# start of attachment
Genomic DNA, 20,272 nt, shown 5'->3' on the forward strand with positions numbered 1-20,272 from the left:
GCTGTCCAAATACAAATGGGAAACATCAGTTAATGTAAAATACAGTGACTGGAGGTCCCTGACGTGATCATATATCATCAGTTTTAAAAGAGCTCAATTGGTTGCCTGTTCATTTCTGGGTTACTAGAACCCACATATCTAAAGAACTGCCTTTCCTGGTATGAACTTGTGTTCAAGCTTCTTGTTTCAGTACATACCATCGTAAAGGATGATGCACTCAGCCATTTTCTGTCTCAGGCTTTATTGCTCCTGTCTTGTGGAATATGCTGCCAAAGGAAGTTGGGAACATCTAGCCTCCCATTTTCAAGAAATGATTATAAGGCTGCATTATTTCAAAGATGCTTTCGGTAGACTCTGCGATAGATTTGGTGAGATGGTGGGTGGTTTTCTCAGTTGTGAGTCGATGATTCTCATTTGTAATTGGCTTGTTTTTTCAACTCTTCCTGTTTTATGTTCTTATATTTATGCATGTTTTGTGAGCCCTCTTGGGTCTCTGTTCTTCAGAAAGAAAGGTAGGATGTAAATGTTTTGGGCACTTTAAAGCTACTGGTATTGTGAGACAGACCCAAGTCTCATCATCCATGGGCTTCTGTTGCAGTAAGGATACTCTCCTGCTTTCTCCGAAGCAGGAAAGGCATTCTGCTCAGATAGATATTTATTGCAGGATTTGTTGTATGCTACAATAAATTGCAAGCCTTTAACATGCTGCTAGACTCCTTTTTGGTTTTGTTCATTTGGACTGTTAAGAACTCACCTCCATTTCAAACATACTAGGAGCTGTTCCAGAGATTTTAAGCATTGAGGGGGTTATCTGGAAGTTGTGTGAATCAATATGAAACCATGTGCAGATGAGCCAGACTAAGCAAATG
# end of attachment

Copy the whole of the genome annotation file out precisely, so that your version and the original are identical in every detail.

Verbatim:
Genomic DNA, 20,272 nt, shown 5'->3' on the forward strand with positions numbered 1-20,272 from the left:
GCTGTCCAAATACAAATGGGAAACATCAGTTAATGTAAAATACAGTGACTGGAGGTCCCTGACGTGATCATATATCATCAGTTTTAAAAGAGCTCAATTGGTTGCCTGTTCATTTCTGGGTTACTAGAACCCACATATCTAAAGAACTGCCTTTCCTGGTATGAACTTGTGTTCAAGCTTCTTGTTTCAGTACATACCATCGTAAAGGATGATGCACTCAGCCATTTTCTGTCTCAGGCTTTATTGCTCCTGTCTTGTGGAATATGCTGCCAAAGGAAGTTGGGAACATCTAGCCTCCCATTTTCAAGAAATGATTATAAGGCTGCATTATTTCAAAGATGCTTTCGGTAGACTCTGCGATAGATTTGGTGAGATGGTGGGTGGTTTTCTCAGTTGTGAGTCGATGATTCTCATTTGTAATTGGCTTGTTTTTTCAACTCTTCCTGTTTTATGTTCTTATATTTATGCATGTTTTGTGAGCCCTCTTGGGTCTCTGTTCTTCAGAAAGAAAGGTAGGATGTAAATGTTTTGGGCACTTTAAAGCTACTGGTATTGTGAGACAGACCCAAGTCTCATCATCCATGGGCTTCTGTTGCAGTAAGGATACTCTCCTGCTTTCTCCGAAGCAGGAAAGGCATTCTGCTCAGATAGATATTTATTGCAGGATTTGTTGTATGCTACAATAAATTGCAAGCCTTTAACATGCTGCTAGACTCCTTTTTGGTTTTGTTCATTTGGACTGTTAAGAACTCACCTCCATTTCAAACATACTAGGAGCTGTTCCAGAGATTTTAAGCATTGAGGGGGTTATCTGGAAGTTGTGTGAATCAATATGAAACCATGTGCAGATGAGCCAGACTAAGCAAATG